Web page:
Is it a good idea to hire an attorney to do a trust?

The preparation of a revocable living trust requires many important decisions that necessitate the professional judgment that can only be gained from an experienced and qualified attorney.  The proper lawyer can help avoid some serious pitfalls and provide advice as to the estate plan which is best suited for your specific and unique circumstances.  The revocable living trust may be advantageous to a traditional last will and testament, but there are many factors that you should discuss with an experienced attorney prior to making the decision if a trust is best for your particular estate plan.  Ownership of assets must be in proper coordination between yourself, individually, and the trust.  Your familial, economic and tax goals should be reflected in your trust.  Choices are essential as to which assets should be placed within the trust, then they must be transferred, and the allocation of assets must be reviewed on a periodic basis.  A revocable living trust will enable you to accomplish your estate plans if you consult with a qualified attorney and follow the proper path toward preparation and implementation.

What is probate?

Probate is the court-supervised process for locating and collecting your assets, after you have passed away, paying your debts from these assets, and distributing your remaining assets to your beneficiaries, as outlined in your last will and testament, or your heirs, as determined by Florida law if you pass away without a will.  Probate is a necessity to pass the ownership of assets that are titled to you to your beneficiaries or heirs, wind up your financial affairs, and make payment to your creditors.  If you pass away with a valid will, it will determine who directs this process on your behalf, specifically name your beneficiaries and the percentages and terms by which they are transferred title to your assets, and give directions to the individuals who will be entrusted with the custody to your minor children.

How does a revocable living trust avoid probate?

A revocable living trust allows you to avoid probate by transferring your assets, prior to your passing, to your trustee and successor trustee.  This will avoid the need for your loved ones to be forced to resort to the probate court to transfer your assets.  Your trustee is vested with the immediate authority to manage your assets and there is no need to seek the authority from the probate court.  The titling of assets to the revocable living trust is necessary to avoid probate completely.  If you do not fully fund your trust, your loved ones will then need a probate administration for those assets outside the trust.

How will you know if your assets are titled to your revocable living trust?

Bank account statements, stock certificates, titles and deeds, all, will list the trustee as the owner on behalf of the trust.  You can also place assets into a trust by naming the trustee on behalf of the trust as the beneficiary of life insurance policies and financial accounts.  Your attorney will assist you with the transfer of your assets into the trust at the time you complete and execute it.  If you have made the decision to have real estate owned by the trust then it is vital that you have the deed prepared by an experienced attorney.  This attorney will help you understand and make the pertinent decisions regarding the effect of existing mortgages, homestead protections and title issues at the time the deed is drafted.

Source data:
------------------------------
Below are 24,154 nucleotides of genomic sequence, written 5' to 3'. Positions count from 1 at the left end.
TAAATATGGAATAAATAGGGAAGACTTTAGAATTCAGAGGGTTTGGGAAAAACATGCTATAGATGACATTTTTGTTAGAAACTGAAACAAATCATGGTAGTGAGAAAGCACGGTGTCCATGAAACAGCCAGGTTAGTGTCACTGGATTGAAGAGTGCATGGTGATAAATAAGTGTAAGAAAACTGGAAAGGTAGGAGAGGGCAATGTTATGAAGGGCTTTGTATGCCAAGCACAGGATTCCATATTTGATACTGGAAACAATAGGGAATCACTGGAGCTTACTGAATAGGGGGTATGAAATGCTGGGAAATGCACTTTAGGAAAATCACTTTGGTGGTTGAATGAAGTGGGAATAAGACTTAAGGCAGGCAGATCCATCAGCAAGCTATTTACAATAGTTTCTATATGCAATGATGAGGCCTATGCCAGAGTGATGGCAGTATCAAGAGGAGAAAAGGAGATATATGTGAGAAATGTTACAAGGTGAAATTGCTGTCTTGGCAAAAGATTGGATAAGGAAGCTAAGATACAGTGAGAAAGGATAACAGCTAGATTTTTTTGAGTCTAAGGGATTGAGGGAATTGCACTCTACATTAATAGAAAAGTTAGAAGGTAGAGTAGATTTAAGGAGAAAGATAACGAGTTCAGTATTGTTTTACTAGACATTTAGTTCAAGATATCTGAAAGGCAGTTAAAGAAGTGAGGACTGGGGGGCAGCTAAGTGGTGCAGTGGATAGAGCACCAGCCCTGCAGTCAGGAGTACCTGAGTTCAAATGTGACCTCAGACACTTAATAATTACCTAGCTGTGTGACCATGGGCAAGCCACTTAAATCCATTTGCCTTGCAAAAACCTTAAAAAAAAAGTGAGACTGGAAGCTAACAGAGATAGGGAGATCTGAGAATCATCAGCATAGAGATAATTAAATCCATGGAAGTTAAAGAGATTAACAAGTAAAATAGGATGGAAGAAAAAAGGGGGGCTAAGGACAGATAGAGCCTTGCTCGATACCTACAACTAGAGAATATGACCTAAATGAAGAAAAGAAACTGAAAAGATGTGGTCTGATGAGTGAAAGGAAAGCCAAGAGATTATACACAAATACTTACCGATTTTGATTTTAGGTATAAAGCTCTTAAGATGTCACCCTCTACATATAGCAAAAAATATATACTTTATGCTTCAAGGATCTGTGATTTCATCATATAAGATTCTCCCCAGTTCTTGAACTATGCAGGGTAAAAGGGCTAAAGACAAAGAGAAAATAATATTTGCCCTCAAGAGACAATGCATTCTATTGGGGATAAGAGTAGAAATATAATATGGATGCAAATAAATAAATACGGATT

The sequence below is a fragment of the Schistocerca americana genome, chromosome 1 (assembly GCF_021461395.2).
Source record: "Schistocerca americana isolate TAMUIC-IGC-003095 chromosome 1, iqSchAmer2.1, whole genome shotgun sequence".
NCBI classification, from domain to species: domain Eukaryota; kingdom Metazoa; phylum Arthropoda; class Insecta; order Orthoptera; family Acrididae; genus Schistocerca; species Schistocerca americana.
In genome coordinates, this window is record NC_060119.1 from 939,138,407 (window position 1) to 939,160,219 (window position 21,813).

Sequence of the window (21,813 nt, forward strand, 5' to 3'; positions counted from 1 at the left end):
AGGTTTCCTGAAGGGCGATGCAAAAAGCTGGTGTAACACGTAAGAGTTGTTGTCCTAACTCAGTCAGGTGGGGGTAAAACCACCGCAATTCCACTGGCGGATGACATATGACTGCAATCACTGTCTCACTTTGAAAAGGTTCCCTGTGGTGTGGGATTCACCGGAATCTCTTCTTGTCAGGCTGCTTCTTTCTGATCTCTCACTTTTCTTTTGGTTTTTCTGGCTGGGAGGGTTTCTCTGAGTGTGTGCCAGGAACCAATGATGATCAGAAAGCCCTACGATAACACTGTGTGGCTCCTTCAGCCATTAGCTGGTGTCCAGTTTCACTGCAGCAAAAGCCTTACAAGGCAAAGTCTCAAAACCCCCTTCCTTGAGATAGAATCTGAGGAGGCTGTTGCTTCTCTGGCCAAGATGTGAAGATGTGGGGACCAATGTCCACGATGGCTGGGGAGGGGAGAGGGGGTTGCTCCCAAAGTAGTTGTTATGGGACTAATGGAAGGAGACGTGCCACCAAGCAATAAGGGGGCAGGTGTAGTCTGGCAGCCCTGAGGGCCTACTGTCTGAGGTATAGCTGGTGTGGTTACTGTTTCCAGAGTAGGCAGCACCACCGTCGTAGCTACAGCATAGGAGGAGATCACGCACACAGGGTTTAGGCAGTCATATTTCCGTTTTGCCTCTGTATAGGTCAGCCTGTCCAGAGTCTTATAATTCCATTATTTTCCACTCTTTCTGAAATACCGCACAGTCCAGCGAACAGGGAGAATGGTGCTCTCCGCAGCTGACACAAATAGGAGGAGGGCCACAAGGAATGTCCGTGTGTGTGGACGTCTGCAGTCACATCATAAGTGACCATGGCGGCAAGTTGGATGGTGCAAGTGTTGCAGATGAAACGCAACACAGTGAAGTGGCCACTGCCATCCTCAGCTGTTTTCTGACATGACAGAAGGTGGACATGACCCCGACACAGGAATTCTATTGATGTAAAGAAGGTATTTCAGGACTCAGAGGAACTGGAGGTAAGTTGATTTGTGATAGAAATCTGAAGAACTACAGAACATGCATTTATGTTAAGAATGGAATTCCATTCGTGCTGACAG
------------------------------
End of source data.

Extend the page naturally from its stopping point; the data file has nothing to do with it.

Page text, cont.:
How do you benefit by avoiding probate?

The avoidance of probate administration will significantly lower the costs associated with administering your estate and, in most instances, allow the trustee to carry forward your wishes without any delay caused by court supervision.  Another definite benefit is the avoidance of probate in multiple states.  Because real estate is deeded within the state in which it is located, a probate administration, in some form, is required in each state in which you own real estate.  Transferring the ownership of all of your real estate, wherever located, to your revocable living trust during your lifetime can avoid such duplicative efforts.

How long does probate take?

Every probate administration is different and the length of time it takes to complete a probate administration will be dependent upon the circumstances.  Some of the issues which may lengthen the time of a probate administration are the necessity for the sale of estate real property, disputed creditor claims or a contest of the validity of the will, to name a few.  The most simple of estates must remain open for at least three (3) months, which is the creditor claim period, and it is not unreasonable to expect such an estate to take approximately six (6) to nine (9) months to complete.  If a federal estate tax return is not necessary, the closing documents of the estate are generally due within twelve (12) months of its opening, with some exceptions.  If a federal estate tax return is necessary, the return is due within nine (9) months of death, with an allowance for an extension of six (6) months, and the estate is then required to be closed within twelve (12) months from the date the tax return is filed.

 

This pamphlet is intended to provide general legal information regarding revocable living trusts and is not intended to be relied upon for your specific circumstances.  You can only get the proper legal advice about the exact estate plan for your particular needs by meeting with an attorney and discussing your legal rights and responsibilities.